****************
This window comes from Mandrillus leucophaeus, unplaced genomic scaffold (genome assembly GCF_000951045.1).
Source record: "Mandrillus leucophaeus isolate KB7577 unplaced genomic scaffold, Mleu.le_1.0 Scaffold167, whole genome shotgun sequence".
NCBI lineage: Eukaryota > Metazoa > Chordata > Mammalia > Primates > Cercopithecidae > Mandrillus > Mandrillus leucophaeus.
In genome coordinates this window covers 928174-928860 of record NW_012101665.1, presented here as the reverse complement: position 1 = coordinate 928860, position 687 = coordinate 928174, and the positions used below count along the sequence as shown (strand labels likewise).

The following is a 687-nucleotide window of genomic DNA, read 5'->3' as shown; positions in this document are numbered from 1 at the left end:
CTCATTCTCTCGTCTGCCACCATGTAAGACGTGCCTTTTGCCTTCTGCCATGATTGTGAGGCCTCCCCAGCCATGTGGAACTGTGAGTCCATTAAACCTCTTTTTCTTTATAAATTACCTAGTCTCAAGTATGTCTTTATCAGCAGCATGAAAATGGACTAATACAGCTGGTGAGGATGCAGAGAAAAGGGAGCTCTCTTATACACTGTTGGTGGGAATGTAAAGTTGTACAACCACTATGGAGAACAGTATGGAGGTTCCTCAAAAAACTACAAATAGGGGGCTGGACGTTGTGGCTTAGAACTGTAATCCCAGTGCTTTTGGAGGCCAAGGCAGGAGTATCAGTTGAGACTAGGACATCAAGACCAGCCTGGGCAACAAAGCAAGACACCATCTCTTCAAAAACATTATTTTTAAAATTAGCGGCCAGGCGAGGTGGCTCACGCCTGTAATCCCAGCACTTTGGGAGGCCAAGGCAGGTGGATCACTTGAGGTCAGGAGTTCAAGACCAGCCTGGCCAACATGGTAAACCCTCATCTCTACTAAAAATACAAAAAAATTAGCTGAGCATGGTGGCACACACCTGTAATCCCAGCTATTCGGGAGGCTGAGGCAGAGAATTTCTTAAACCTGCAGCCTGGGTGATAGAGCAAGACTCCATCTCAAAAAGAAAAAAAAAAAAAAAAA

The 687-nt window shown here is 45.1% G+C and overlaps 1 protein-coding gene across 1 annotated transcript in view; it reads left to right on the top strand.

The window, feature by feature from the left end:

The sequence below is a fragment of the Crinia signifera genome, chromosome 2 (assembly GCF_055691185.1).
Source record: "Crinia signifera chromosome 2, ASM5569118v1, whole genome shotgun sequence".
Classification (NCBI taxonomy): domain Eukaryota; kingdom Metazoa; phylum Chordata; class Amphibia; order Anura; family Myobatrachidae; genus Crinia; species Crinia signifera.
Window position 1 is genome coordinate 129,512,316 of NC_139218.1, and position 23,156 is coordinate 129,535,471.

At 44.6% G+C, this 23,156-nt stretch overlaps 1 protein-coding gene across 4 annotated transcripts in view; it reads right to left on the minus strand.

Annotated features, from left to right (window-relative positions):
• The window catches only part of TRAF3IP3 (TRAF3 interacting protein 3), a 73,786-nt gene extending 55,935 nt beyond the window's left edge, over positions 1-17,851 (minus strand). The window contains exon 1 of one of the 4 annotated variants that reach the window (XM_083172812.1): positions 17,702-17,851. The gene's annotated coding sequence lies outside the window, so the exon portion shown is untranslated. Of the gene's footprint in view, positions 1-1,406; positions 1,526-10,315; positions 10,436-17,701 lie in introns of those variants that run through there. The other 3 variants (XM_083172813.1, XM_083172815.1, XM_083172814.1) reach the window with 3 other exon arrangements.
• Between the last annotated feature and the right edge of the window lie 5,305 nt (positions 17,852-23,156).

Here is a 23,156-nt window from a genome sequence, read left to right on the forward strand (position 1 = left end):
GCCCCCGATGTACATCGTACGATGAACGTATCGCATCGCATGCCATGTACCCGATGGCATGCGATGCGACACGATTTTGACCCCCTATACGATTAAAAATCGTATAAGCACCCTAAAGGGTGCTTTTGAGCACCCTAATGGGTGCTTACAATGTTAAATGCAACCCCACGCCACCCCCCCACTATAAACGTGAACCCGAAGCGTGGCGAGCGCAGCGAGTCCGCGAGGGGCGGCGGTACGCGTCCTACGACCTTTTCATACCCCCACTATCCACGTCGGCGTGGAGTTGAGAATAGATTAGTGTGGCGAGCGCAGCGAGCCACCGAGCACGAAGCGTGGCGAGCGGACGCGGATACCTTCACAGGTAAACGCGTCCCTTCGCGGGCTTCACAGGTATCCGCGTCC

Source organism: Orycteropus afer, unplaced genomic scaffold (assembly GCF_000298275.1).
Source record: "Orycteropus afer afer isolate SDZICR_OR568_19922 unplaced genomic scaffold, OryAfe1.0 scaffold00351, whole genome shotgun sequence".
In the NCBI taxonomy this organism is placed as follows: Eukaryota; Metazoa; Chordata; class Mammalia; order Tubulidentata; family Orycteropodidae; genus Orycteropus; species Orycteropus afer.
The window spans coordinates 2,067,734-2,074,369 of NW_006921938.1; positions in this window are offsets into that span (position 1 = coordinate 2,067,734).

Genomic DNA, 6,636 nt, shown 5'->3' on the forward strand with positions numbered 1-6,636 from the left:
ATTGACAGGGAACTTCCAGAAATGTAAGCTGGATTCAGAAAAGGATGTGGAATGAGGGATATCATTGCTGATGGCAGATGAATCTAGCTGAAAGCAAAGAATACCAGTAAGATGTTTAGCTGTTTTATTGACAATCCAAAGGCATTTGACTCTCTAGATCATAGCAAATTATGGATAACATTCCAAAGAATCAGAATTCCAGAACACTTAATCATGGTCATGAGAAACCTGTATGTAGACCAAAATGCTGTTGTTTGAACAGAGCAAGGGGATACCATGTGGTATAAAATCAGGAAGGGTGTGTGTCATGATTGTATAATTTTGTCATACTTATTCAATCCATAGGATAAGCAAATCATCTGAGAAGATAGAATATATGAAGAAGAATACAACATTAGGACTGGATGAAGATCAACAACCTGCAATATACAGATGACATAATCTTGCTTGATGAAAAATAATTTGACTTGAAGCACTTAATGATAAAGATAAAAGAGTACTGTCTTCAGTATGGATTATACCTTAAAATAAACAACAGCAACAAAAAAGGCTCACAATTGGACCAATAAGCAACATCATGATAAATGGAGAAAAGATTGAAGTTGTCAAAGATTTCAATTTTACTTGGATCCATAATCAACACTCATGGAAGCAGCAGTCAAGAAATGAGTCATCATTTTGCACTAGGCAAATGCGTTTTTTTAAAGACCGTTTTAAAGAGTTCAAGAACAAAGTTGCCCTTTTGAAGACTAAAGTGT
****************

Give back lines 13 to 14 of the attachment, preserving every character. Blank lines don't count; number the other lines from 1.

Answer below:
At 44.6% G+C, this 23,156-nt stretch overlaps 1 protein-coding gene across 4 annotated transcripts in view; it reads right to left on the minus strand.

Annotated features, from left to right (window-relative positions):